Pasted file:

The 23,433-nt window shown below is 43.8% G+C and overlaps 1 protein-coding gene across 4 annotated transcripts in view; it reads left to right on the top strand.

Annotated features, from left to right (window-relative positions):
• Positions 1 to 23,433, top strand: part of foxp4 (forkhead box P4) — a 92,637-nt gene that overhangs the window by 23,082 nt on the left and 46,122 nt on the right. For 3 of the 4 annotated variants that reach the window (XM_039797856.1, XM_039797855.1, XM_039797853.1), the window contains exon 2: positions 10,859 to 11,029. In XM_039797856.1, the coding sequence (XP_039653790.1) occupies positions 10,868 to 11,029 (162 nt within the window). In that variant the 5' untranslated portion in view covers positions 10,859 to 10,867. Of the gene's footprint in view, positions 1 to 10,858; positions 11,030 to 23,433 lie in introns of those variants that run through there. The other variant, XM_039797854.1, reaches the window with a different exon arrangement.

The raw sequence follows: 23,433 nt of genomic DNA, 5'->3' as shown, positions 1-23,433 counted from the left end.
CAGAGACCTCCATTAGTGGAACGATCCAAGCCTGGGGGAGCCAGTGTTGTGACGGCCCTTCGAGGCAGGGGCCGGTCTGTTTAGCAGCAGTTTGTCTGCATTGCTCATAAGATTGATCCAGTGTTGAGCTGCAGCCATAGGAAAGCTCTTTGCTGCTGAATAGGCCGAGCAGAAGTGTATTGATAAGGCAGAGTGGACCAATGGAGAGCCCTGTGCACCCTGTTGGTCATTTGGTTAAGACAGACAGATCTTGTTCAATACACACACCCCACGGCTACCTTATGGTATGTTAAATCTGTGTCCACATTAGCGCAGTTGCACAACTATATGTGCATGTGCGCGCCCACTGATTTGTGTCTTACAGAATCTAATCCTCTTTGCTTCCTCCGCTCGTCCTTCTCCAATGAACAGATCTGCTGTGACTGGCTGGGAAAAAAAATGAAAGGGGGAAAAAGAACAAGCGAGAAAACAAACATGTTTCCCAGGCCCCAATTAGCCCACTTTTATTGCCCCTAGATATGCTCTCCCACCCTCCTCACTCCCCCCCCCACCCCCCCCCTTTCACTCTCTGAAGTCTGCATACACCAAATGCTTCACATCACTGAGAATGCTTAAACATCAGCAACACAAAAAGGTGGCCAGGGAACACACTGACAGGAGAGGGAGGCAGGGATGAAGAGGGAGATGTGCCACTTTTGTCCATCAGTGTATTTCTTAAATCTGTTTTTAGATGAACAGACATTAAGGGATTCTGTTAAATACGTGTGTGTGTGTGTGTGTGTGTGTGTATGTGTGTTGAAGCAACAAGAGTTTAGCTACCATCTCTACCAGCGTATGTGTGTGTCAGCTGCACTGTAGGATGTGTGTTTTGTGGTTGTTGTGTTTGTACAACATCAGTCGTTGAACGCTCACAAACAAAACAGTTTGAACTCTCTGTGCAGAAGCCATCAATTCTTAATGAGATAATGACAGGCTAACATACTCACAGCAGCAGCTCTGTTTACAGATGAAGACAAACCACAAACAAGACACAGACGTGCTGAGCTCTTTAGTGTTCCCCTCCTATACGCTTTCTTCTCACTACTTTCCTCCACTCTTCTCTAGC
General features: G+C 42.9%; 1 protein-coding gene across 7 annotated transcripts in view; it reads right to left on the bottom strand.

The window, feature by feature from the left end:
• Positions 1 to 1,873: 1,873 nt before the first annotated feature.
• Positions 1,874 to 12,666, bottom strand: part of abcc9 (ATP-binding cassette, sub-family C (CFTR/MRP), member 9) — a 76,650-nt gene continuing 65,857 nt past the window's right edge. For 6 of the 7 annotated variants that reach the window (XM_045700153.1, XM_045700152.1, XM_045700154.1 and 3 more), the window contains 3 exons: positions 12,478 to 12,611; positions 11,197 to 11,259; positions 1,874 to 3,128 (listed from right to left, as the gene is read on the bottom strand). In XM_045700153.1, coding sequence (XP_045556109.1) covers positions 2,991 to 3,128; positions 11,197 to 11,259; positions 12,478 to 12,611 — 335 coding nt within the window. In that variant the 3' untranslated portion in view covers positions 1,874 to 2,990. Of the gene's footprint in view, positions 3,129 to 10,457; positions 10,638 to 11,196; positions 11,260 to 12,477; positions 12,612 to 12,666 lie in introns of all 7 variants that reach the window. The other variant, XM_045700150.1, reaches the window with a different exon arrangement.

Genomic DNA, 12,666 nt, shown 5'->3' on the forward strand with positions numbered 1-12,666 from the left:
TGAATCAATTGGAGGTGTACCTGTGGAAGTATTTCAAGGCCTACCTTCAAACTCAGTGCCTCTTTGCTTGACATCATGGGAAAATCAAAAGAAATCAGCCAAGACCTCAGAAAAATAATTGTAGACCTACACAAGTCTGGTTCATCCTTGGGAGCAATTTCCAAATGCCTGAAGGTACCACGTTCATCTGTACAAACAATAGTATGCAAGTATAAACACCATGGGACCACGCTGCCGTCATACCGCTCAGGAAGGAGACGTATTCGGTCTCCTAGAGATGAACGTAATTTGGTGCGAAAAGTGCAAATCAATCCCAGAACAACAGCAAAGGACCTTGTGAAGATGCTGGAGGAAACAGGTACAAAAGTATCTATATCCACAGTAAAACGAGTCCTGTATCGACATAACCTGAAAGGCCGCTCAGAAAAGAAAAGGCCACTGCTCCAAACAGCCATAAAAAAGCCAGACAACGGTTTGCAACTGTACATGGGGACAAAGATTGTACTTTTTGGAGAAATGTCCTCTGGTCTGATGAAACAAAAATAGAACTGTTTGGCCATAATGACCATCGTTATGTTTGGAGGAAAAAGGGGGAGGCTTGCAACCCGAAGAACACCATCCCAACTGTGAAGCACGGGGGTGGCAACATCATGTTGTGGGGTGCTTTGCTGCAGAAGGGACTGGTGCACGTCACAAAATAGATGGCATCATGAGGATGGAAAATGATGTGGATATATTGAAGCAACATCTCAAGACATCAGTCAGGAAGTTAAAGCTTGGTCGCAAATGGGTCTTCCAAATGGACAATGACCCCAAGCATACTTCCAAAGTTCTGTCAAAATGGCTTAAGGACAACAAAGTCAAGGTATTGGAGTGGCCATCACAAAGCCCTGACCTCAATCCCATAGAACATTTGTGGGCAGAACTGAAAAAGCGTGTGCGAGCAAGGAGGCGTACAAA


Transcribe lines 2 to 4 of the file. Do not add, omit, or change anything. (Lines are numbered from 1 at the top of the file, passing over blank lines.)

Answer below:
Annotated features, from left to right (window-relative positions):
• Positions 1 to 23,433, top strand: part of foxp4 (forkhead box P4) — a 92,637-nt gene that overhangs the window by 23,082 nt on the left and 46,122 nt on the right. For 3 of the 4 annotated variants that reach the window (XM_039797856.1, XM_039797855.1, XM_039797853.1), the window contains exon 2: positions 10,859 to 11,029. In XM_039797856.1, the coding sequence (XP_039653790.1) occupies positions 10,868 to 11,029 (162 nt within the window). In that variant the 5' untranslated portion in view covers positions 10,859 to 10,867. Of the gene's footprint in view, positions 1 to 10,858; positions 11,030 to 23,433 lie in introns of those variants that run through there. The other variant, XM_039797854.1, reaches the window with a different exon arrangement.

The raw sequence follows: 23,433 nt of genomic DNA, 5'->3' as shown, positions 1-23,433 counted from the left end.